This is one in a series of profiles showcasing some of Harvard’s stellar graduates.The man came into the emergency room of St. Louis’ Barnes-Jewish Hospital complaining of abdominal pain. Having no insurance, he had avoided medical care as long as he could, but the pain had finally become too intense.The gastroenterologist called in to consult that day was Darrell Gray, a young physician from Baltimore doing a fellowship at the hospital, which is affiliated with Washington University School of Medicine in St. Louis.The patient, in his late 40s or early 50s, had blood in his stool and a mass in his stomach.“It didn’t take much more diagnostic work to understand that, feeling the mass and seeing that his history of passing blood, this was likely a cancer,” Gray recalls. “Here’s a young guy who comes in with what was later found to be metastatic cancer. At that point I really couldn’t do much for him.”That experience, and others like it, prompted Gray to continue his already extensive training, which included the fellowship, a residency at Duke, and medical school at Howard University. To top that off, he spent the last year at the Harvard School of Public Health (HSPH).Gray got a taste of public health work during his fellowship. While in St. Louis, he designed a bridge program to connect disadvantaged populations with the health care system. His target population was African-American men, who have a higher incidence of colorectal cancers than the general population, a reality that, in poorer neighborhoods, is compounded by other barriers to health care, such as a lack of insurance, a lack of knowledge about preventive measures, and chronic unemployment.To reach these men, Gray contacted area churches, gave short educational presentations during the community announcement portion of Sunday services, and followed up with those who contacted him, connecting them with screening services and primary-care physicians. The experience was satisfying, but also made him realize how much he didn’t know.“I realized from that program that there were some areas I needed strengthening in: health policy, public health, population health,” Gray said. “While I enjoy seeing a patient in the office, I want to be able to impact populations.”Gray, who graduates this spring with a master’s in public health, said he has benefited greatly from his year at HSPH. In addition to his academic work, he shook hands with the prime minister of Namibia, met with the former health minister of Kenya, met senior White House adviser Valerie Jarrett, and met with Jonathan Woodson, the assistant secretary of defense for health affairs.“I had high expectations coming in, but it has exceeded my expectations,” said Gray, who is at HSPH on a Mongan Commonwealth Fund Fellowship in Minority Health Policy.Through his discussion with Woodson, Gray began working on the Defense Department’s “telehealth” initiative, run out of the National Center for Telehealth & Technology. With staff there, Gray evaluated the efficiency and effectiveness of telehealth interventions, in which telecommunications are used to extend the reach of health care professionals to soldiers suffering from traumatic brain injury and psychological issues.Live video conferencing is a mainstay of the program, but telehealth can also include home monitoring, which is used in disciplines like cardiology, storing images and other information that is then forwarded to other health professionals. There is even consulting on the telephone.“It’s something novel, that I could use in the future practice of gastroenterology,” Gray said.Gray grew up in Baltimore, his mother a teacher and father a physician. He recalls accompanying his father as he visited hospitals and clinics, and always being impressed by his father’s rapport with his patients. Since people would thank him for his care, he genuinely seemed to be helping.After graduating, Gray expects to continue his work linking the medical community to disadvantaged populations through an appointment as an assistant professor at Ohio State University Wexner Medical Center. There, in addition to his clinical duties, he will be director of a new program focusing on community engagement and equity in digestive health.“I’ll be trying to integrate efforts and ensure we have the community in mind, enhancing programs and working toward equity in health care delivery,” Gray said.Why Public Health? Darrell Gray In its video series “Why Public Health?” the Harvard School of Public Health asks students and alumni to talk about what drew them to the field. Physician Darrell Gray, M.P.H. ’14, who is determined to reduce the incidence of colorectal cancer in vulnerable populations, is also working on a project with the U.S. Department of Defense to expand its telehealth services worldwide. <a href=”https://www.youtube.com/watch?v=keGsFeAZUAQ” rel=”nofollow” target=”_blank”> <img src=”https://img.youtube.com/vi/keGsFeAZUAQ/0.jpg” alt=”0″ title=”How To Choose The Correct Channel Type For Your Video Content ” /> </a>
“If those ballots couldn’t change the election to make any difference to how Pennsylvania will be decided, then he doesn’t have a claim he can bring,” Deborah Hellman, a University of Virginia law professor told Bloomberg. In fact, even if he prevailed in the latest ridiculous case in federal court, in which he’s trying to get the whole of Pennsylvania’s vote tossed and with it Biden’s 20 electoral votes, he’d also have to find a way to scrabble together wins in last least one and possibly two of the other close states. “The prospects that a legal challenge in court could reverse the outcome in a way that would produce a Trump victory get harder and harder if it’s not just one state that he has to flip,” said Steven Huefner, deputy director of an election-law program at Ohio State University. “A challenge in a single state is a long shot. Then he’s got three long shots, or something, that he has to make all in succession.”This one is a Rudy Giuliani brain child, and he says they might try to do similar challenges of huge numbers of ballot in Michigan and Wisconsin. Maybe because Trump doesn’t want to pay for recounts. He can stiff his lawyers, but the states have to have the money up front to do recounts. The cases are simply groundless. “A court would not set aside the results of an election, or particular votes, based on violations of laws concerning observation of the counting process,” Michael Morley, an assistant law professor at Florida State University, told Bloomberg. He’s worked on election litigation in Florida. He knows. “Courts will not disturb election results based on unproven generalized claims about the theoretical possibility of fraud.”- Advertisement – Like in Arizona, where the Trump campaign’s allegations that voters were allowed to “overvote” on ballots and should be disqualified but weren’t in Maricopa County. There were 155,860 votes cast in Maricopa on Election Day, and of all of those, there were 180 potential overvotes on the presidential line, according to the county’s attorney, Thomas Liddy. One hundred and eighty votes. Trump is suing over 180 ballots. Biden is ahead in the state by more than 14,700 votes. Yeah, that’s a nuisance suit.There is a danger, however in the case that the U.S. Supreme Court has already meddled in. On Monday, a group of 10 Republican state attorneys general filed an amicus brief to support Pennsylvania Republicans efforts to the the court say that they—not their state’s Supreme Court—have supremacy in determining election laws. They argue that the state Supreme Court did not have the authority to extend the mail-in ballot deadline. This is playing a long game, to say a Republican legislature has ultimate say on election laws, over the state’s supreme court. That opens the possibility of Republican legislatures to further erode voting rights without the check of state supreme courts. They’re looking well beyond Trump, and the U.S. Supreme Court has given them that opening. – Advertisement –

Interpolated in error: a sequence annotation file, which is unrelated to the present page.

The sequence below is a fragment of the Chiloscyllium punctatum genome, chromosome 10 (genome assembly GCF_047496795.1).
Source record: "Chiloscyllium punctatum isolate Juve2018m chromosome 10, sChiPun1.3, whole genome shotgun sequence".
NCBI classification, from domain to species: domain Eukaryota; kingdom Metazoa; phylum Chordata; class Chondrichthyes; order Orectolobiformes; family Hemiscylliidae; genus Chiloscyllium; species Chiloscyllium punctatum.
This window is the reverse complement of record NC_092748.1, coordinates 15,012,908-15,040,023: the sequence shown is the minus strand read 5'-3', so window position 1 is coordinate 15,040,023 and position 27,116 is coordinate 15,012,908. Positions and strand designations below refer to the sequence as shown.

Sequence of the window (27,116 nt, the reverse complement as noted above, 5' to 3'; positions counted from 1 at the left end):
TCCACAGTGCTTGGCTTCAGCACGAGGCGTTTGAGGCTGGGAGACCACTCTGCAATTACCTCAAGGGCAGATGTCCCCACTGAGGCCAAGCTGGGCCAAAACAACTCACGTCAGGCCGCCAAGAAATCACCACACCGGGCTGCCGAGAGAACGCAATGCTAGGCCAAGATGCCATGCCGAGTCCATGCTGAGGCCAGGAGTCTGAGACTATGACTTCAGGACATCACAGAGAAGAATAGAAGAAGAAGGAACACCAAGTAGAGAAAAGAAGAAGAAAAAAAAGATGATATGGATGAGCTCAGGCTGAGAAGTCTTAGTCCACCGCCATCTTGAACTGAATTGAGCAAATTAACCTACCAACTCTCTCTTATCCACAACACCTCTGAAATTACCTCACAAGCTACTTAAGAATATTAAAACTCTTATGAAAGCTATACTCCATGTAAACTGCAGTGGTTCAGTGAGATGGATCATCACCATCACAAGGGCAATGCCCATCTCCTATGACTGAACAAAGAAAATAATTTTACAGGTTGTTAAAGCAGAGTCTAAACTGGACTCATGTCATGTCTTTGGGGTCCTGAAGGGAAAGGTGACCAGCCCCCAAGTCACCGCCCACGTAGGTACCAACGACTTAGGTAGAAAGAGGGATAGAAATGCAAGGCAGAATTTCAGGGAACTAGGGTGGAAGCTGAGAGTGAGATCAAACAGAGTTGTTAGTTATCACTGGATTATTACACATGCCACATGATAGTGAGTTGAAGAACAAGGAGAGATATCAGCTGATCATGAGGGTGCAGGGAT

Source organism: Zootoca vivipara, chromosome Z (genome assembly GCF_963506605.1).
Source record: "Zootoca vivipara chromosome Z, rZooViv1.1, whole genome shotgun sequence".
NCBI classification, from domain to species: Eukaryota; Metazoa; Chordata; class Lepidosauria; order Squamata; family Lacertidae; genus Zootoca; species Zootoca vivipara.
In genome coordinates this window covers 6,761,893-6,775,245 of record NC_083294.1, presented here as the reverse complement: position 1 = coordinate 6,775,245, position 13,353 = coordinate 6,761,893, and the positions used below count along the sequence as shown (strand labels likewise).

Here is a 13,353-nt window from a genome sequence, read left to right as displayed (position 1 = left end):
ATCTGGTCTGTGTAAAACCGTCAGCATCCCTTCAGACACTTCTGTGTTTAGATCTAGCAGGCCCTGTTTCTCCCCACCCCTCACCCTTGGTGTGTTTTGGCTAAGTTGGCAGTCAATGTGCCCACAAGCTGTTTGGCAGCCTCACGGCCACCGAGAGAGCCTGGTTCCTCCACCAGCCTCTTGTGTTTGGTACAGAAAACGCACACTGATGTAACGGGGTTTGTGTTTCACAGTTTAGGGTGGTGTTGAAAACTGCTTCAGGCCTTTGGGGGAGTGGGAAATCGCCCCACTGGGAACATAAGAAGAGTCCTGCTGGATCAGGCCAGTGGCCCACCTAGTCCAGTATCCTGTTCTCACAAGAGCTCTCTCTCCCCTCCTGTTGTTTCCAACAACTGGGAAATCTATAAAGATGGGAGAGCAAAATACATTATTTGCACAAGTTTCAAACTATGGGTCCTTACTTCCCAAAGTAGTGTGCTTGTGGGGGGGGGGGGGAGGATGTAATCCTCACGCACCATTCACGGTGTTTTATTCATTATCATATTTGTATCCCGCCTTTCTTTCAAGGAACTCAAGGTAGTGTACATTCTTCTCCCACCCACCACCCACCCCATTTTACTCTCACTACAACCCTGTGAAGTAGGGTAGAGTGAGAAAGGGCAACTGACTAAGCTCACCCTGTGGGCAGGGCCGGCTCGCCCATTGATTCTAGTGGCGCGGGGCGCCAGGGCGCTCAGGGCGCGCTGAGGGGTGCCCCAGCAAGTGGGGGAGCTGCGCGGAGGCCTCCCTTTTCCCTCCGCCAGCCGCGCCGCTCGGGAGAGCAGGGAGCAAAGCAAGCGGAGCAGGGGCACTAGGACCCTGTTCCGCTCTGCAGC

Related Big spenders Paris Saint Germain (PSG) have gone three points clear at the top of the French Ligue 1 table after they thrashed Bordeaux 6-2 at the Parc des Princes.Neymar scored a freekick to open the floodgates of goals and thereafter teed up Uruguay striker Edinson Cavani for the second goal before Belgian rightback added a third. Senegalese defender Younousse Sankhare pulled one back for the visitors and that prompted Unai Emery’s men to get more goals against the previously unbeaten outfit.Neymar scored a fourth from the spot before German star Julian Draxler scored a fifth goal for a 5-1 halftime score. French youngster Kylian Mbappe made it 6-1 before Malcolm’s consolation from the penalty spot for Bordeaux.The win takes PSG to the summit with 7 wins and a draw (22 points) from eight games ahead of nearest challengers AS Monaco (19 points).